21st December 2021|Blogs

Managing cholesterol over 40 with CholBiome®

Each year cardiovascular disease (‘CVD’) causes an estimated 19 million deaths worldwide1, and more than a third of these occur in middle-aged adults2. In England, heart disease is the world’s biggest killer and accounts for around a quarter of deaths annually – 140,000 people3. Figures suggest that, for deaths caused by CVD, a quarter can be attributed to high levels of ‘bad’ LDL cholesterol4.

High cholesterol can be caused by genetics or underlying health conditions such as familial hypercholesterolaemia (‘FH’) or liver disease, and can be significantly reduced through diet, exercise, and reducing or abstaining from tobacco and/or alcohol. However, despite increasing awareness around the dangers of high cholesterol, it remains a worldwide issue.

A survey commissioned by OptiBiotix5 indicates that this is because the battle to reduce cholesterol is hindered by a lack of understanding. Out of those polled, only 21% of those were aware it can lead to heart disease, only 18% reported getting their heart checked regularly, and only 8% knew how to check their cholesterol levels.

Long-term impact

In the UK, five-yearly cholesterol checks are encouraged from the age of 40 as part of free NHS health checks. In the US, The American Heart Association recommends beginning monitoring from as young as 206. Reports have shown that raised LDL in young adulthood is linked to greater risk of heart disease in later life, and that even slightly high cholesterol levels between the ages of 35 and 55 can have a long-term impact7. One report revealed that people who have high cholesterol for 11 years or more have twice the risk of those with increased levels for 10 years or less8.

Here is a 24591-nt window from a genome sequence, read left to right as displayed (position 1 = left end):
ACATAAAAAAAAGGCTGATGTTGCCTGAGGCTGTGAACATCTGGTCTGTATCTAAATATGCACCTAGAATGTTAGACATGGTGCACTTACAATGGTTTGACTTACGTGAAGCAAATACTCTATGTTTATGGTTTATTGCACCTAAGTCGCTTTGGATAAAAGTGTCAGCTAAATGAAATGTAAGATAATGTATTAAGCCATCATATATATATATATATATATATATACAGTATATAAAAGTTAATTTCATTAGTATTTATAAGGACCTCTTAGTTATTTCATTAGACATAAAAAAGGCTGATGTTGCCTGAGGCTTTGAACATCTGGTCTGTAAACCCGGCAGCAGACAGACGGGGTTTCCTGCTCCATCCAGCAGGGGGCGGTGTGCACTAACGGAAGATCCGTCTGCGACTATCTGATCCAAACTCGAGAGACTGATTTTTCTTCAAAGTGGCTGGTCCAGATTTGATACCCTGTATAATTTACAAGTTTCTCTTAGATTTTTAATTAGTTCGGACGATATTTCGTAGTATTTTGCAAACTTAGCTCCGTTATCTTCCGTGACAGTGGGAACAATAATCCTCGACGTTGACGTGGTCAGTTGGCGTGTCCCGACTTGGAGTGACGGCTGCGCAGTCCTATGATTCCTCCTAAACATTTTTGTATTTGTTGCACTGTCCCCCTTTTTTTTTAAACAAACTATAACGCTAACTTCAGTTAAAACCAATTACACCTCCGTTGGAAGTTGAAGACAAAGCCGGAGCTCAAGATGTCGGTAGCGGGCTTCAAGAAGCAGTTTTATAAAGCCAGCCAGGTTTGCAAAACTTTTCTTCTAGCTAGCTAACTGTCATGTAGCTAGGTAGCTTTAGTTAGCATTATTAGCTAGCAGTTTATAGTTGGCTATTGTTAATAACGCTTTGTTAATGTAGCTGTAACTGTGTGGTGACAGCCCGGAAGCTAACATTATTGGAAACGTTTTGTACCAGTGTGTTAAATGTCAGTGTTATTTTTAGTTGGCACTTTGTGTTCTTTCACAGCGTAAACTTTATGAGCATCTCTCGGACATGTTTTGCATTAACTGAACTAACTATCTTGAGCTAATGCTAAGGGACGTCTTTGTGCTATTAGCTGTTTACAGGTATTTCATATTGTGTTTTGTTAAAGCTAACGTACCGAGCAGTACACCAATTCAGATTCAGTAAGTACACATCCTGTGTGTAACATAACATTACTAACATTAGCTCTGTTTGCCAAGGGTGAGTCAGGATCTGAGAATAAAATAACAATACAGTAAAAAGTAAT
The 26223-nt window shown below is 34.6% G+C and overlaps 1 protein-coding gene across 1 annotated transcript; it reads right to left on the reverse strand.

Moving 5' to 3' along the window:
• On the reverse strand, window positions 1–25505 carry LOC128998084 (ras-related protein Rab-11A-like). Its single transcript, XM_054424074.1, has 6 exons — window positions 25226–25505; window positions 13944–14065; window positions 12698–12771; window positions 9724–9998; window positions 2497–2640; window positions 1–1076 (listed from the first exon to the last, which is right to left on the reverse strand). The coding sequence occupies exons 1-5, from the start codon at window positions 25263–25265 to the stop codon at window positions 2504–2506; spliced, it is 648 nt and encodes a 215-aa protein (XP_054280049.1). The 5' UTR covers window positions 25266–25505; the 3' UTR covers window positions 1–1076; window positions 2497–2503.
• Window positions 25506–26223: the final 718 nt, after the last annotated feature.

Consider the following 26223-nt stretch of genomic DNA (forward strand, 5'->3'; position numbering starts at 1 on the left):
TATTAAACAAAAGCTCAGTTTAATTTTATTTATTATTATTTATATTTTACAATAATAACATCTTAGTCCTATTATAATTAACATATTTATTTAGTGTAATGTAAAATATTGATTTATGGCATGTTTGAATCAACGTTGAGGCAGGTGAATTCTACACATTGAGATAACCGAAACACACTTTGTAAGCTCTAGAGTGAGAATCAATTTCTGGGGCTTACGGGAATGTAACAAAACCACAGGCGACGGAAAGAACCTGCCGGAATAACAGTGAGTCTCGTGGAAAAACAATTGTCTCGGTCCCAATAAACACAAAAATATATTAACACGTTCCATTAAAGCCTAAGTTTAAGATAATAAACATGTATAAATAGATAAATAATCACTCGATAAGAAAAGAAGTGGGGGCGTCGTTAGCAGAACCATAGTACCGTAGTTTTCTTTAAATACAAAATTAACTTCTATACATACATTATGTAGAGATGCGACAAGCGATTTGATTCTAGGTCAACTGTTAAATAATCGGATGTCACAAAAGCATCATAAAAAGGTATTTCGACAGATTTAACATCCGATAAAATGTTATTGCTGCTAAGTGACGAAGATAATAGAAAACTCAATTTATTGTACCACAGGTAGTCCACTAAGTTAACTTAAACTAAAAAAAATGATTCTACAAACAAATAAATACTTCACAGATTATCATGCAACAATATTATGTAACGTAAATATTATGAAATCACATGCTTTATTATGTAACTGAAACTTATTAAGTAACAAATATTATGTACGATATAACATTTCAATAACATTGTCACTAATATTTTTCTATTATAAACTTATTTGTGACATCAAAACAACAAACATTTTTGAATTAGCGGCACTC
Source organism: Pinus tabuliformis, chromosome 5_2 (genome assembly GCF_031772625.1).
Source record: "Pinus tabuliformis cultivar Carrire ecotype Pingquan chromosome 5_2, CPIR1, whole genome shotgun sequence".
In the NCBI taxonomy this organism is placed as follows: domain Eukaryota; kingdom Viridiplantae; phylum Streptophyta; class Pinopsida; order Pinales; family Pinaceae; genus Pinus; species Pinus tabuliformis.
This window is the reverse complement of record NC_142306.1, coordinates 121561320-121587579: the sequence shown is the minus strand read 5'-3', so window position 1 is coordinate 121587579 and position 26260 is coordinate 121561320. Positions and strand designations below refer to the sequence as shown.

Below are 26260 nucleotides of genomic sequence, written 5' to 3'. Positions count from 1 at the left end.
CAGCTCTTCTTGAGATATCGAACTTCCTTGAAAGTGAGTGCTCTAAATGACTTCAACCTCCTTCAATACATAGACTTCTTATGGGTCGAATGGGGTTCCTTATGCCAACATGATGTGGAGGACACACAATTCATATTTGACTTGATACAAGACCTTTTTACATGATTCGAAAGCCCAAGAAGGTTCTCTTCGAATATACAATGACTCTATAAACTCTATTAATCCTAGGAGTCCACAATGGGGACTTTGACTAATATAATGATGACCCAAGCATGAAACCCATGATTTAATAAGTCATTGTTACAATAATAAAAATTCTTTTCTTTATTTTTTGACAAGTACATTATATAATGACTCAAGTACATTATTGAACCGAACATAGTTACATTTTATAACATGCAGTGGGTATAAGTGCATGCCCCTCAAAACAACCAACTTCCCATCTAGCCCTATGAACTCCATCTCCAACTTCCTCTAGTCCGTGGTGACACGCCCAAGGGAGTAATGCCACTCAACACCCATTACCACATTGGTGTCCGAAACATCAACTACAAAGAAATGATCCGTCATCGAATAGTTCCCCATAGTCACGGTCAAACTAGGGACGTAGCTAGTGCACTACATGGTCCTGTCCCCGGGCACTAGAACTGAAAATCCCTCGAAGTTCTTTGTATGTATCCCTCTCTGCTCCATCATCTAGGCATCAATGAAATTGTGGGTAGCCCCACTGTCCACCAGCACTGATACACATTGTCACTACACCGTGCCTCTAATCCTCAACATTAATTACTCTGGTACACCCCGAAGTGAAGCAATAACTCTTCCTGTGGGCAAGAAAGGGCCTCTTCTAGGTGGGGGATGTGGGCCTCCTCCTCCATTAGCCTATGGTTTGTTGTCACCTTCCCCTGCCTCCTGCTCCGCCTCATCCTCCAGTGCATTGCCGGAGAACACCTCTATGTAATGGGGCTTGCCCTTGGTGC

It is therefore essential to monitor levels and advise diet, exercise and weight loss as first lines of treatment to increase the ‘good’ HDL cholesterol and decrease the ‘bad’ LDL cholesterol. If damage has been done, it is possible to regress or prevent progression and, if medication is advised, statins prescribed by health professionals can reduce total cholesterol. A new drug, Inclisiran, will also soon be available to NHS patients, although, as with any medication, these may cause side effects.

As a result, there is growing demand to help people over 40 manage their cholesterol with natural remedies. Pharmaceutical manufacturers and brands are now looking specifically at scientific research to source ingredients from the nutraceuticals industry.

LPLDL® – a proven probiotic

A prime example of one such ingredient is our probiotic Lactobacillus plantarum – LPLDL®, which has been scientifically proven to reduce cholesterol.

This award-winning, patented probiotic harnesses the gut-liver axis to improve heart health by reducing LDL cholesterol and blood pressure levels. Several studies conducted with UK universities have illustrated its efficacy and impact on cardiovascular health. For example, in our 12-week human study, which was double-blind, randomised and placebo-controlled, participants taking LPLDL® daily found that multiple CVD biomarkers were improved, including a reduction in total cholesterol by up to 36.7% and an increase in HDL cholesterol by up to 4.5%.